February 8, 2009
Just when you thought the sewing box was safe…. (Buttons have never been so malevolent!)
“Coraline” is a 3-D (at select theaters), stop-motion animation, hyper-imaginative, mildly creepy, postmodern fairytale set in the rainy Northwest and…a parallel universe. Actually, it’s adolescent Coraline’s ideal, CLONED universe with her “other mother": you know, the good kind of mother that serves your favorite food, dotes only on you, and lets you do whatever you want. What starts off as a dream world becomes a nightmare, and Coraline learns to appreciate her real, not-perfect,* but loving parents. (Moms and Dads everywhere are going to LOVE this movie.) Dakota Fanning EXCELLENTLY voices Coraline with loads of nuanced expression (a very tricky feat)!
“Coraline” is postmodern because Coraline and her family are postmodern: a bit removed from nature, rather cynical and sarcastic, and in place of religion there are all sorts of superstitions and occultisms, notwithstanding the fact that this IS a magical tale (voodoo-type dolls, reading tea leaves, amulets). Also, “Coraline” is postmodern because the horror (although not accessed via computer) is that of being trapped in a computer-like virtual world of someone else’s making, where things can fade to a terrifying white nothingness. It’s playfully hinted that Coraline might be a witch (she employs the dubious practice of “water witching” or “dowsing” at the beginning of the film, and cries out “I’m a witch!” when taking on her nemesis). A talking black cat is her mentor.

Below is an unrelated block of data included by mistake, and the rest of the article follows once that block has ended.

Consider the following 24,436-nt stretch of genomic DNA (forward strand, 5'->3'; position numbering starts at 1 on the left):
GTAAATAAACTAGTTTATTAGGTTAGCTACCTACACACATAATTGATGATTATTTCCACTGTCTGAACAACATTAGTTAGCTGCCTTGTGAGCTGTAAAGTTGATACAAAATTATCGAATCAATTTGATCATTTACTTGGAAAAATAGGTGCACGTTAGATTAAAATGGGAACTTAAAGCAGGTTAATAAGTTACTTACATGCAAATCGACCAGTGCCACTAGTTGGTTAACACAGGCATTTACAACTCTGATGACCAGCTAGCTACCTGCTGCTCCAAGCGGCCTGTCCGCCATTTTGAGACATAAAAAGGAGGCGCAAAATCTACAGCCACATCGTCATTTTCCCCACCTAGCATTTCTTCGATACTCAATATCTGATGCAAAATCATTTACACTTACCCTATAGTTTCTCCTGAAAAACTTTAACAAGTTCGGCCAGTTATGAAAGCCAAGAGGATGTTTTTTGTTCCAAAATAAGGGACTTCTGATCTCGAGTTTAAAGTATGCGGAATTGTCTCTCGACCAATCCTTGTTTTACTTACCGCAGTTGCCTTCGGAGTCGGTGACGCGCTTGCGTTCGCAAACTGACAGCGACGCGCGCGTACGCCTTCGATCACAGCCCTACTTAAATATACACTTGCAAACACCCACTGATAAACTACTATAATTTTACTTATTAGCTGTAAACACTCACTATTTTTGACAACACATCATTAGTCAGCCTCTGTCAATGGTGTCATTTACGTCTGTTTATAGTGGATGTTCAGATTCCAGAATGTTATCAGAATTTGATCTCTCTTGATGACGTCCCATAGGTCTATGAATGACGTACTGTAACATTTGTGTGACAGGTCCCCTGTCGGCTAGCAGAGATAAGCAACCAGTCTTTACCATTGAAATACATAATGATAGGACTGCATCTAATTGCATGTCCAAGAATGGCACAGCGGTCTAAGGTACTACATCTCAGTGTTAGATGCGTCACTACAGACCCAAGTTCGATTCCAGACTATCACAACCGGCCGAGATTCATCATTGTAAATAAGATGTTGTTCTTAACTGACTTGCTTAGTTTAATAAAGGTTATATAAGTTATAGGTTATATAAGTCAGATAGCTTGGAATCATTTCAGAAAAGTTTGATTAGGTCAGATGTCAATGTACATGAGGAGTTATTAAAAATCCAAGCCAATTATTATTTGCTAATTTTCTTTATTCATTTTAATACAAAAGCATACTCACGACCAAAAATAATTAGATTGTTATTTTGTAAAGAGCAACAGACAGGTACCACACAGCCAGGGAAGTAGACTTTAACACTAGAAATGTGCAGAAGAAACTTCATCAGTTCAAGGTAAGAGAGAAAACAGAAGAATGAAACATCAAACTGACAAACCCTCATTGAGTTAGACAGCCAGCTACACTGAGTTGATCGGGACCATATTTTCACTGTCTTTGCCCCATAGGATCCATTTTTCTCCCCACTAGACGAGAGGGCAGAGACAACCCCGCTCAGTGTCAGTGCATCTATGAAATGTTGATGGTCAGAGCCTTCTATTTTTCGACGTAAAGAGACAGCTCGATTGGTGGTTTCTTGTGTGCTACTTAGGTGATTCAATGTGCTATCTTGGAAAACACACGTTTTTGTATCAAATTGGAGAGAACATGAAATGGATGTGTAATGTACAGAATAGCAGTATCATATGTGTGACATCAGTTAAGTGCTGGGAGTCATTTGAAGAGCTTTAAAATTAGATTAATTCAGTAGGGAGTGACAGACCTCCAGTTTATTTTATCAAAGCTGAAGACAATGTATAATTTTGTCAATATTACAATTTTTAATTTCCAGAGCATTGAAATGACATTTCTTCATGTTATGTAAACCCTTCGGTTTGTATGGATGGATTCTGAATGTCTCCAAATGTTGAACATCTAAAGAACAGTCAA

Both our heroine, the spunky Coraline, and villain, the creepy “other mother,” are women. One could Freudianly read into the smotherlove of “the other mother” who turns into a spider and traps Coraline in her web (the cat adds that the other mother might also want to eat Coraline), but we won’t go there. (The other mother wants everyone to be happy all the time, and wants to love and be loved forever in a very clingy, selfish way: “I’ll die without you!”) This is a rather matriarchal movie: Coraline’s real mom is the acknowledged “boss.” Coraline’s boy neighbor lives in fear of his grandmother. The tunnel connecting the two worlds is much like a birth canal. However, there were plenty of guys of all ages in my packed cinema, and they all loved it (I heard them talking on the way out).
Coraline’s self-confident attitude reminded me of the book “Reviving Ophelia,” by Mary Pipher--how tween girls have a real sense of self that they often seem to lose in their teen years. However, with today’s social networking, I wonder if that has somehow changed a bit (the book is at least ten years old).
The production values are phenomenal, boasting some of the sharpest life-like detail I’ve seen in animated movies yet (note the needle and fabric during the opening credits). The tone is rather quiet and reflective. Anything can and does happen in the “other world.” Animals and flowers are personified in both delightful and frightening ways. (Andrew Stanton, creator of “Wall-E,” says that animators see the entire world as alive; e.g., he said that when an animator watches a leaf fall to the ground, they think think: “Ouch!”) There are strong archetypes like the GARDEN. First: no garden. Second: a perfect fake garden. Third: a hostile fake garden. Fourth: a homely real garden. I’m sure Coraline’s origami and barrette dragonflies mean something, too.